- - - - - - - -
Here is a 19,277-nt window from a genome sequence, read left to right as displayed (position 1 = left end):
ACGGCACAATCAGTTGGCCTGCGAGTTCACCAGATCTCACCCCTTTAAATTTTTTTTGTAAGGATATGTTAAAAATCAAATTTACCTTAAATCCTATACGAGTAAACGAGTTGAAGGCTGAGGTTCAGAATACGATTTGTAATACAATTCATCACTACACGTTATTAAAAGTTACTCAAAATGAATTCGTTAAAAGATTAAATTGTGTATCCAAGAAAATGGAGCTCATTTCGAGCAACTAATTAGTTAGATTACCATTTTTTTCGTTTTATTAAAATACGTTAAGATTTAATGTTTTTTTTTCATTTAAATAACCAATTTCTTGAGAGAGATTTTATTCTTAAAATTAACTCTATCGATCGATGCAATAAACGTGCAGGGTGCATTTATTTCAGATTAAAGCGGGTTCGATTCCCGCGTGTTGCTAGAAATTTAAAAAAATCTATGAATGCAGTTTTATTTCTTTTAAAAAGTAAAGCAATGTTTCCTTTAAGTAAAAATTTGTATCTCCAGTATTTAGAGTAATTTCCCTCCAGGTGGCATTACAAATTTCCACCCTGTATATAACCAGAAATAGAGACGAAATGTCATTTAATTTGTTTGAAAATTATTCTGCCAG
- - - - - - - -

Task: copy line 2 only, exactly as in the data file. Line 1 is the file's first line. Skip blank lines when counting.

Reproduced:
ACGGCACAATCAGTTGGCCTGCGAGTTCACCAGATCTCACCCCTTTAAATTTTTTTTGTAAGGATATGTTAAAAATCAAATTTACCTTAAATCCTATACGAGTAAACGAGTTGAAGGCTGAGGTTCAGAATACGATTTGTAATACAATTCATCACTACACGTTATTAAAAGTTACTCAAAATGAATTCGTTAAAAGATTAAATTGTGTATCCAAGAAAATGGAGCTCATTTCGAGCAACTAATTAGTTAGATTACCATTTTTTTCGTTTTATTAAAATACGTTAAGATTTAATGTTTTTTTTTCATTTAAATAACCAATTTCTTGAGAGAGATTTTATTCTTAAAATTAACTCTATCGATCGATGCAATAAACGTGCAGGGTGCATTTATTTCAGATTAAAGCGGGTTCGATTCCCGCGTGTTGCTAGAAATTTAAAAAAATCTATGAATGCAGTTTTATTTCTTTTAAAAAGTAAAGCAATGTTTCCTTTAAGTAAAAATTTGTATCTCCAGTATTTAGAGTAATTTCCCTCCAGGTGGCATTACAAATTTCCACCCTGTATATAACCAGAAATAGAGACGAAATGTCATTTAATTTGTTTGAAAATTATTCTGCCAG